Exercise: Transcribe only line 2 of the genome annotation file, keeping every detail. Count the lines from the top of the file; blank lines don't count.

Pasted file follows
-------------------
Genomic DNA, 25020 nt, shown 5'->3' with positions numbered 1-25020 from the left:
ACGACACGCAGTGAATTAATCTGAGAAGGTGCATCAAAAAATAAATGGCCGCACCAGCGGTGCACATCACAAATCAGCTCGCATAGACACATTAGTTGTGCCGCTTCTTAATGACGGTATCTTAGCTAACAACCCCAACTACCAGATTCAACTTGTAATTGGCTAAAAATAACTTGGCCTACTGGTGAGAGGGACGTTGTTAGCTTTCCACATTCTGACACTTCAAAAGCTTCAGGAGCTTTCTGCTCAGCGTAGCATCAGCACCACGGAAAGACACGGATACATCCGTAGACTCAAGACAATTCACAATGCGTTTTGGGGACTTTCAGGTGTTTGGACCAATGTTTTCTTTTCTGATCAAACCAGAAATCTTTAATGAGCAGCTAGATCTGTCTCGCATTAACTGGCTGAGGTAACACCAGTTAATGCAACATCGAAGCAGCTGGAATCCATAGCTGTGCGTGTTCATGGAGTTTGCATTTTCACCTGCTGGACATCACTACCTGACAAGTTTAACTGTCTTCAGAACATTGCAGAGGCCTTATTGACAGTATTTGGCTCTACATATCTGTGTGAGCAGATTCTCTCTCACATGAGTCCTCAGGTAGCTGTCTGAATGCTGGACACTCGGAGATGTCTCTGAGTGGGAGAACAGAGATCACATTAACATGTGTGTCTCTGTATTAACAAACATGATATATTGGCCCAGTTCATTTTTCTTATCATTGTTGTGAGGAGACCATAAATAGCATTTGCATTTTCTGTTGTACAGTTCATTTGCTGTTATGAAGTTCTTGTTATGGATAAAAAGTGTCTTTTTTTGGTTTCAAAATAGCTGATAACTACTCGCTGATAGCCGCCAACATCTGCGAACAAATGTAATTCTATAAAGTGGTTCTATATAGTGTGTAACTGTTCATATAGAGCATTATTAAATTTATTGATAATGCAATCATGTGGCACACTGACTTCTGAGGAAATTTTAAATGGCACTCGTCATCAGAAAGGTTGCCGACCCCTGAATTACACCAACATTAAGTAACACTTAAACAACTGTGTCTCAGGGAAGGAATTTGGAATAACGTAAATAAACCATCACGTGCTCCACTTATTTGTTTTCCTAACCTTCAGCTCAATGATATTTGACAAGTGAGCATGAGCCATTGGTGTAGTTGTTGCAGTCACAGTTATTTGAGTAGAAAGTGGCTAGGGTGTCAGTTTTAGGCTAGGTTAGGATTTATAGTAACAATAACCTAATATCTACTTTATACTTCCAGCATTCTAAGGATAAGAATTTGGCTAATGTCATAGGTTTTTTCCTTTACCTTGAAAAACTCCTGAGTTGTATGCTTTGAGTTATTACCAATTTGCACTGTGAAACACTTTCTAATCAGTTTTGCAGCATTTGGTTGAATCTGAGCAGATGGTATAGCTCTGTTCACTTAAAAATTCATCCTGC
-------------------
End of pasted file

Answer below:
ACGACACGCAGTGAATTAATCTGAGAAGGTGCATCAAAAAATAAATGGCCGCACCAGCGGTGCACATCACAAATCAGCTCGCATAGACACATTAGTTGTGCCGCTTCTTAATGACGGTATCTTAGCTAACAACCCCAACTACCAGATTCAACTTGTAATTGGCTAAAAATAACTTGGCCTACTGGTGAGAGGGACGTTGTTAGCTTTCCACATTCTGACACTTCAAAAGCTTCAGGAGCTTTCTGCTCAGCGTAGCATCAGCACCACGGAAAGACACGGATACATCCGTAGACTCAAGACAATTCACAATGCGTTTTGGGGACTTTCAGGTGTTTGGACCAATGTTTTCTTTTCTGATCAAACCAGAAATCTTTAATGAGCAGCTAGATCTGTCTCGCATTAACTGGCTGAGGTAACACCAGTTAATGCAACATCGAAGCAGCTGGAATCCATAGCTGTGCGTGTTCATGGAGTTTGCATTTTCACCTGCTGGACATCACTACCTGACAAGTTTAACTGTCTTCAGAACATTGCAGAGGCCTTATTGACAGTATTTGGCTCTACATATCTGTGTGAGCAGATTCTCTCTCACATGAGTCCTCAGGTAGCTGTCTGAATGCTGGACACTCGGAGATGTCTCTGAGTGGGAGAACAGAGATCACATTAACATGTGTGTCTCTGTATTAACAAACATGATATATTGGCCCAGTTCATTTTTCTTATCATTGTTGTGAGGAGACCATAAATAGCATTTGCATTTTCTGTTGTACAGTTCATTTGCTGTTATGAAGTTCTTGTTATGGATAAAAAGTGTCTTTTTTTGGTTTCAAAATAGCTGATAACTACTCGCTGATAGCCGCCAACATCTGCGAACAAATGTAATTCTATAAAGTGGTTCTATATAGTGTGTAACTGTTCATATAGAGCATTATTAAATTTATTGATAATGCAATCATGTGGCACACTGACTTCTGAGGAAATTTTAAATGGCACTCGTCATCAGAAAGGTTGCCGACCCCTGAATTACACCAACATTAAGTAACACTTAAACAACTGTGTCTCAGGGAAGGAATTTGGAATAACGTAAATAAACCATCACGTGCTCCACTTATTTGTTTTCCTAACCTTCAGCTCAATGATATTTGACAAGTGAGCATGAGCCATTGGTGTAGTTGTTGCAGTCACAGTTATTTGAGTAGAAAGTGGCTAGGGTGTCAGTTTTAGGCTAGGTTAGGATTTATAGTAACAATAACCTAATATCTACTTTATACTTCCAGCATTCTAAGGATAAGAATTTGGCTAATGTCATAGGTTTTTTCCTTTACCTTGAAAAACTCCTGAGTTGTATGCTTTGAGTTATTACCAATTTGCACTGTGAAACACTTTCTAATCAGTTTTGCAGCATTTGGTTGAATCTGAGCAGATGGTATAGCTCTGTTCACTTAAAAATTCATCCTGC